In the past two years, I’ve had the opportunity to associate with more church people than usual who have never met someone who takes the academic study of theology seriously. As I’ve attended Bible study classes with these groups, I’ve noticed a phrase that comes up repeatedly – “The Theologians”. The phrase is always used as a dig against those who spend way too much time studying and thinking about theology, and as a result don’t “get it” the way normal people do. It’s a phrase that almost always refers to those academic types who would lead you astray from clear and common-sense teachings, and instead fill your minds will all kinds of things that muddy the water. It’s used in sentences like, “The theologians believe x, but we all know that’s not right.”
I find this really strange. You’d certainly not say that “the master electricians” just “muddy the water” with all of their talk about “following code”, and doing things the proper way. You might think what your plumber or electrician is doing is overkill, but you’d certainly realize that their services are valuable. Similarly, academics who work in the field of medicine, or quantum physics, or molecular biology might be so technically inclined that they have a hard time talking to people outside of the field, but most people don’t just discount their work as leading people astray from common-sense teachings. Usually, people believe the work of academics has value, even if it doesn’t immediately apply to their day-to-day lives.
But when I sit in a church service or a bible study class and hear the phrase “The Theologians”, it’s almost universally in distrust. I’ve even encountered several Bible study teachers who refuse to consult commentaries or books about scripture that aren’t the Bible. Sometimes it’s because these teachers don’t know who to trust, but more often it’s because they fear that reading more than just scripture will just muddy the water. They believe that “The Theologians” might believe something different and lead away from clear Biblical teaching. “The Theologians” can’t always be trusted. “The Theologians” believe that everything is negotiable.
Good theology will often challenge long-held notions, which might create some mental chaos for a time – this is a GOOD thing. The goal of theology, just like with medicine or physics, is to get beyond the chaos to the truth of how things work. Just because you believe the same as your parents or grandparents or denomination about God or the Bible or Christianity doesn’t mean that each of you are correct. Similarly, just because you’ve landed on something different than your parents or denomination doesn’t make you right. Theologians, of various stripe, can help us consider things that make us better, more flexible, and more responsible people of faith. They might even affirm some long-held beliefs in ways that surprise you!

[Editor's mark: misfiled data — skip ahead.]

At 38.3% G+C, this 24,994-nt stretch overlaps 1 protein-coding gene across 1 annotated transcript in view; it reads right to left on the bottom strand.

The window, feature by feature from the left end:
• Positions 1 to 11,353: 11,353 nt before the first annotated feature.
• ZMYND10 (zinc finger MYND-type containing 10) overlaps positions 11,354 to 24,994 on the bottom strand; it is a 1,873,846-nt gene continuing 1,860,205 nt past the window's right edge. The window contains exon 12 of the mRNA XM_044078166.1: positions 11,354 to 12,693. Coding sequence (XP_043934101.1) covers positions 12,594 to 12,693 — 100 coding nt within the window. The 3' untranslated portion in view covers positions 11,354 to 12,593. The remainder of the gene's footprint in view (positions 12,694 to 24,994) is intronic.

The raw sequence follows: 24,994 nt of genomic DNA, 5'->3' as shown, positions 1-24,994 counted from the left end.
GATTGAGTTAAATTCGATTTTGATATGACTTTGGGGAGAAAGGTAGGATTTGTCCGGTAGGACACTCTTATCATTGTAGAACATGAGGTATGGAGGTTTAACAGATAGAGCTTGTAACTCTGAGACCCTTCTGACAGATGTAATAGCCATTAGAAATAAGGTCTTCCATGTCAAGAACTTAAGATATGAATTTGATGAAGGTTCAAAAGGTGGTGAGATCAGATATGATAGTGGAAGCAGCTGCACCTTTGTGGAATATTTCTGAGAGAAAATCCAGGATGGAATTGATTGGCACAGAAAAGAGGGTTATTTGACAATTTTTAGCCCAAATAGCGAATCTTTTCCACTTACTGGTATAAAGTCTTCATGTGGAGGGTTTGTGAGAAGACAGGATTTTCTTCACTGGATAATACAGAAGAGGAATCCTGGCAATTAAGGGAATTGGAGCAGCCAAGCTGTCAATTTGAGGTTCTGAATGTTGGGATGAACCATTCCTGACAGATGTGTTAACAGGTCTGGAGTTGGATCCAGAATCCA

That’s not to say that there aren’t theologians who might lead astray; there certainly are. But there are also bad electricians. The good news is that your house won’t burn down if you read a book by a wrong-headed theologian. Thinking that your soul will burn just because you read some bad theology reveals just how fragile your personal beliefs might be. By reading theologians you can gain perspective, and weigh that perspective against your own. But this takes work. My fear is that “The Theologians” is a phrase that denotes laziness in the face of the daunting task of owning and understanding your faith. Instead of people of faith engaging their faith in deep ways, stretching themselves in the quest for truth and purpose, they just chalk up all additional work as “dangerous”. As a result, their faith becomes superstitious and fragile. It’s the “folk theology” that believes Russians dug a hole all the way to Hell. It’s the kind of theology that believes the Bible unambiguously says Satan is a fallen angel. And it’s just as dangerous, if not more so, than the academic stuff.
I think my point is that if you use “The Theologians” as a blanket term to describe something dangerous or irrelevant or muddies the water and don’t consider your own theological constructions the same way, then you might want to rethink how serious you are about your faith. If you surround yourself with people who all agree that “The Theologians” are bad, then you’ve stopped being iron sharpening iron. You’ve turned into a monolith – a block of stone that cannot be moved. People of faith should be living creatures.
Make no mistake, faith IS dangerous stuff. I want to treat it with the gravity it deserves, and am thankful to the theologians who have helped me along the way.